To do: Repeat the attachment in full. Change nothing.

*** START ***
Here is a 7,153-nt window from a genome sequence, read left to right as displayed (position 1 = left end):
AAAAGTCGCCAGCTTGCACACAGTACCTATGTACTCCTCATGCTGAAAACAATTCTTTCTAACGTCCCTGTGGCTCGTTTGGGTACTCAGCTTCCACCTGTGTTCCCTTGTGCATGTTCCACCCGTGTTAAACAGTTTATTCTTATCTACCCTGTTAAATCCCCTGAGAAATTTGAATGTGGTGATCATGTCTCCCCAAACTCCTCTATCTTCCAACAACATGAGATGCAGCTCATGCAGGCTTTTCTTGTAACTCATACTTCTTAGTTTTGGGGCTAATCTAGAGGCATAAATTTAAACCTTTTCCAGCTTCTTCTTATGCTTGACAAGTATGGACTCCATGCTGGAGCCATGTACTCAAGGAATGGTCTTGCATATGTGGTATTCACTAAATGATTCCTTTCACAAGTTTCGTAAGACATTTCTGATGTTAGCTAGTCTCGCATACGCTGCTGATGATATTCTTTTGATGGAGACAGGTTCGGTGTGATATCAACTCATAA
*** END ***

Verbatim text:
Here is a 7,153-nt window from a genome sequence, read left to right as displayed (position 1 = left end):
AAAAGTCGCCAGCTTGCACACAGTACCTATGTACTCCTCATGCTGAAAACAATTCTTTCTAACGTCCCTGTGGCTCGTTTGGGTACTCAGCTTCCACCTGTGTTCCCTTGTGCATGTTCCACCCGTGTTAAACAGTTTATTCTTATCTACCCTGTTAAATCCCCTGAGAAATTTGAATGTGGTGATCATGTCTCCCCAAACTCCTCTATCTTCCAACAACATGAGATGCAGCTCATGCAGGCTTTTCTTGTAACTCATACTTCTTAGTTTTGGGGCTAATCTAGAGGCATAAATTTAAACCTTTTCCAGCTTCTTCTTATGCTTGACAAGTATGGACTCCATGCTGGAGCCATGTACTCAAGGAATGGTCTTGCATATGTGGTATTCACTAAATGATTCCTTTCACAAGTTTCGTAAGACATTTCTGATGTTAGCTAGTCTCGCATACGCTGCTGATGATATTCTTTTGATGGAGACAGGTTCGGTGTGATATCAACTCATAA